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I also began to think about that passage that my United Methodist pastor had referred to more than a decade before in his office, John 17:1-5 where Jesus prayed to the Father to glorify him with the glory that he had with the Father before the world began.  If Jesus shared a glory with Father before the world existed was it only in God’s foreknowledge or, as Philippians 2 says “in the form of God” being equal with God?  If it is only the former then is Jesus asking to once again just go back to being a thought in the mind of God or about being exalted and sharing the name that is above every name?  Indeed throughout John’s Gospel Jesus repeatedly says that he came from heaven and to heaven he would return (John 3:13; 6:38, 51, 62; 14:2).  While I pondered and studied these things I also discovered that Paul was actually applying words from Isaiah 45:23, where God says, ” unto me every knee shall bow, every tongue shall swear” (in context meaning all will eventually recognize the God of Israel as the only God and Savior) to Jesus himself. 

Later I would learn more, but in this moment with the presence and prompting of the Holy Spirit this was enough for me to finally lay down my pride and humble myself to accept Jesus Christ for who the Bible says he is in spite of how impossible it is to fully comprehend.  By God’s grace I placed my faith and trust in Jesus Christ as my Lord and Savior, and as did “doubting” Thomas, I confessed him as “my Lord and my God” (John 20:28) “to the glory of God the Father” (Philp 2:11).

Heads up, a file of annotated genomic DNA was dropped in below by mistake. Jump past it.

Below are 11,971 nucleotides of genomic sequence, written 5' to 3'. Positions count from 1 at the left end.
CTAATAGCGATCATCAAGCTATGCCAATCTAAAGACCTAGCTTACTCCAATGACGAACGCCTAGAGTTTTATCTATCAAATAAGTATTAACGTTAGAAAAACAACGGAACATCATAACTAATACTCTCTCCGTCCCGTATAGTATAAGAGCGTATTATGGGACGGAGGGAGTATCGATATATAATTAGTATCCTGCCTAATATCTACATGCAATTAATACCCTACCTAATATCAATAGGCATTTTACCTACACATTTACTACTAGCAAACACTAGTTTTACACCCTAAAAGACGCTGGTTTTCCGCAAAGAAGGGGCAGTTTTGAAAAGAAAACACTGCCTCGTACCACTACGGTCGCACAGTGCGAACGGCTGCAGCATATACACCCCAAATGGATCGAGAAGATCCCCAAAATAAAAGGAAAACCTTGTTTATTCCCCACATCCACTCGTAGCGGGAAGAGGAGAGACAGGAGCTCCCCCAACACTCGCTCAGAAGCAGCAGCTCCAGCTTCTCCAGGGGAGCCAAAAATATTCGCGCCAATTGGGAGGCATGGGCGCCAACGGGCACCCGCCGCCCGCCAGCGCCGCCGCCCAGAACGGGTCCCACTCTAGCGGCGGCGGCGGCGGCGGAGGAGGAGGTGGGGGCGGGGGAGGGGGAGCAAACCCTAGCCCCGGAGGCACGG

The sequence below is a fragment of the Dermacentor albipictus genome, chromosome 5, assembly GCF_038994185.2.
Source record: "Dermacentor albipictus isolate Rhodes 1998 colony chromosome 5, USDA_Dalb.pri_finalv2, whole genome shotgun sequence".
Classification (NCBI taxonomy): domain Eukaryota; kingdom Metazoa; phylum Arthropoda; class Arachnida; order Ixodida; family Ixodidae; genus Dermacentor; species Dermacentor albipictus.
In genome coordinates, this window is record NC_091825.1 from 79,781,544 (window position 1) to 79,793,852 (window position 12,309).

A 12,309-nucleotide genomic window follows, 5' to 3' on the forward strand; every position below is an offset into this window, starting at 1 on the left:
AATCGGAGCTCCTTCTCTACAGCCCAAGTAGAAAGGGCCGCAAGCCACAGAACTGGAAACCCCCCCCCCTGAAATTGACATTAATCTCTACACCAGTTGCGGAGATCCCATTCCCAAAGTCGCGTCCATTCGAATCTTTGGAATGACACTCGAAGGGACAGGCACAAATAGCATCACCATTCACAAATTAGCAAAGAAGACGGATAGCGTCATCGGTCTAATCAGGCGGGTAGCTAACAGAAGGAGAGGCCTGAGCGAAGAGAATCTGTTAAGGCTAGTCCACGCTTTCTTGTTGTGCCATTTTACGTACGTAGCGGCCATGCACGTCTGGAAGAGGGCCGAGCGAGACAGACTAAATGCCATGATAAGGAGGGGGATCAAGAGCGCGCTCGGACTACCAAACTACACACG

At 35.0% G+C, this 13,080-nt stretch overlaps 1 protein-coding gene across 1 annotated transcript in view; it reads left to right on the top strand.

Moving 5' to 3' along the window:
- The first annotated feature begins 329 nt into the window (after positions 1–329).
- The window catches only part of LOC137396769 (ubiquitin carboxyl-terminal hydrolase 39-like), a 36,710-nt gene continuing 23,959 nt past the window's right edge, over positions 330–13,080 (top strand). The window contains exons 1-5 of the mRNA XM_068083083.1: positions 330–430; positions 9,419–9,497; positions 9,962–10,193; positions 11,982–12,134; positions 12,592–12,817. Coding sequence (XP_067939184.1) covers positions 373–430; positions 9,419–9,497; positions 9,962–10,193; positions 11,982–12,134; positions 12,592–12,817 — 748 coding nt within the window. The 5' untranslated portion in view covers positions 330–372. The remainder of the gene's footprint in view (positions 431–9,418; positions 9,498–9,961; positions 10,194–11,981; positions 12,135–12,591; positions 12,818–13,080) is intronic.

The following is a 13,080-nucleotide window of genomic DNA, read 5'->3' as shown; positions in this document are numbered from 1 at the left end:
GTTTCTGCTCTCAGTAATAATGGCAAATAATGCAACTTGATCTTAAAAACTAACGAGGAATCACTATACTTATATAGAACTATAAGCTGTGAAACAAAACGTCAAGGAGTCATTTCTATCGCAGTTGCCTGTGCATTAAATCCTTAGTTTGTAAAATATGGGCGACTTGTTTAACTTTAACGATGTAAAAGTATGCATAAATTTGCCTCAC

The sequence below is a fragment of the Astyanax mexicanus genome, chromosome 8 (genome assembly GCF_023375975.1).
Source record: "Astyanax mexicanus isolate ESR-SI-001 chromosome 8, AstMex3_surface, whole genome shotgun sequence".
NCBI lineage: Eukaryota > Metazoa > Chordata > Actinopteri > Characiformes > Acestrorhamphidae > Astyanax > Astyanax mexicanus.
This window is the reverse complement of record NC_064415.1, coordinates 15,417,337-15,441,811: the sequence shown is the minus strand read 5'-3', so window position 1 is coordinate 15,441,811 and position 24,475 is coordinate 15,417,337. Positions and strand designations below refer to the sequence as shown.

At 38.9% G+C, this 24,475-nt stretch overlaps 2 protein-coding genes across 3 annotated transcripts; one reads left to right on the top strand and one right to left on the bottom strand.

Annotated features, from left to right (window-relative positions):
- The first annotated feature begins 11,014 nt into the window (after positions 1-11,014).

Several months before God had saved my baby daughter’s life; that day while I was sitting on the couch in my living room, because I humbled myself to the word of God and the God of the word, He saved my soul.  What would I do next?  Stay tuned …

****Read some further reflections on the Trinity, specifically the deity of Christ, after a conversation I had with some Jehovah’s Witnesses HERE)****

My Testimony Part 3: The Plunge Before the Fall

“Well, Clifford, I can’t really tell you that this is wrong?”

After exchanging the normal greetings and pleasantries, this is what my United Methodist pastor said to me regarding The Way International (TWI), the anti-Trinitarian ministry to which I was on the verge of committing my allegiance and support.